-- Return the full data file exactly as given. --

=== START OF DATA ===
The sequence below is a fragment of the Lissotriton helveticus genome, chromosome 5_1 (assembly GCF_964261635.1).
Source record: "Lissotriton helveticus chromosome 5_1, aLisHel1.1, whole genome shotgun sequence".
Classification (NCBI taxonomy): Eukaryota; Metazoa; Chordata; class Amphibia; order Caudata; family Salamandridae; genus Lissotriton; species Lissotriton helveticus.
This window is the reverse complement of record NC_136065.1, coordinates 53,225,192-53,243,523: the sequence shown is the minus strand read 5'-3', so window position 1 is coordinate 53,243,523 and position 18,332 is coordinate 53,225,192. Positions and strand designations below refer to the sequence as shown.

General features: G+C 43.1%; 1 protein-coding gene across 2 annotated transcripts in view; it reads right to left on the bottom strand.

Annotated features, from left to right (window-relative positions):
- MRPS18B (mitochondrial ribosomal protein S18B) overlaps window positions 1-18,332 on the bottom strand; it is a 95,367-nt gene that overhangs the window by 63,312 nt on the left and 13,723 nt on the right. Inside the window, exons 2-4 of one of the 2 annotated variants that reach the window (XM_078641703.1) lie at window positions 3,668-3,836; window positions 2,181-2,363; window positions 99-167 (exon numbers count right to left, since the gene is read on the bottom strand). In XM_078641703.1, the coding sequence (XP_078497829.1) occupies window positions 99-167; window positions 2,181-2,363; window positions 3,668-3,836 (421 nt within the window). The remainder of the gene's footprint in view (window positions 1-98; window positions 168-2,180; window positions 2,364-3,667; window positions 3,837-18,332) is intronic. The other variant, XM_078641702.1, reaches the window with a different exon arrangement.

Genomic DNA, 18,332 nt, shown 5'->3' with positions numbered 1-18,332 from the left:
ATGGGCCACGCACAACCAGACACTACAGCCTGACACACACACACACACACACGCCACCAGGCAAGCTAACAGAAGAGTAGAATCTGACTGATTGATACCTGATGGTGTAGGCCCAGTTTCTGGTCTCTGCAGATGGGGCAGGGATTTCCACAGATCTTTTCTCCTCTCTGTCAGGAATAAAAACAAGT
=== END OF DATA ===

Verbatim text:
The sequence below is a fragment of the Lissotriton helveticus genome, chromosome 5_1 (assembly GCF_964261635.1).
Source record: "Lissotriton helveticus chromosome 5_1, aLisHel1.1, whole genome shotgun sequence".
Classification (NCBI taxonomy): Eukaryota; Metazoa; Chordata; class Amphibia; order Caudata; family Salamandridae; genus Lissotriton; species Lissotriton helveticus.
This window is the reverse complement of record NC_136065.1, coordinates 53,225,192-53,243,523: the sequence shown is the minus strand read 5'-3', so window position 1 is coordinate 53,243,523 and position 18,332 is coordinate 53,225,192. Positions and strand designations below refer to the sequence as shown.

General features: G+C 43.1%; 1 protein-coding gene across 2 annotated transcripts in view; it reads right to left on the bottom strand.

Annotated features, from left to right (window-relative positions):
- MRPS18B (mitochondrial ribosomal protein S18B) overlaps window positions 1-18,332 on the bottom strand; it is a 95,367-nt gene that overhangs the window by 63,312 nt on the left and 13,723 nt on the right. Inside the window, exons 2-4 of one of the 2 annotated variants that reach the window (XM_078641703.1) lie at window positions 3,668-3,836; window positions 2,181-2,363; window positions 99-167 (exon numbers count right to left, since the gene is read on the bottom strand). In XM_078641703.1, the coding sequence (XP_078497829.1) occupies window positions 99-167; window positions 2,181-2,363; window positions 3,668-3,836 (421 nt within the window). The remainder of the gene's footprint in view (window positions 1-98; window positions 168-2,180; window positions 2,364-3,667; window positions 3,837-18,332) is intronic. The other variant, XM_078641702.1, reaches the window with a different exon arrangement.

Genomic DNA, 18,332 nt, shown 5'->3' with positions numbered 1-18,332 from the left:
ATGGGCCACGCACAACCAGACACTACAGCCTGACACACACACACACACACACGCCACCAGGCAAGCTAACAGAAGAGTAGAATCTGACTGATTGATACCTGATGGTGTAGGCCCAGTTTCTGGTCTCTGCAGATGGGGCAGGGATTTCCACAGATCTTTTCTCCTCTCTGTCAGGAATAAAAACAAGT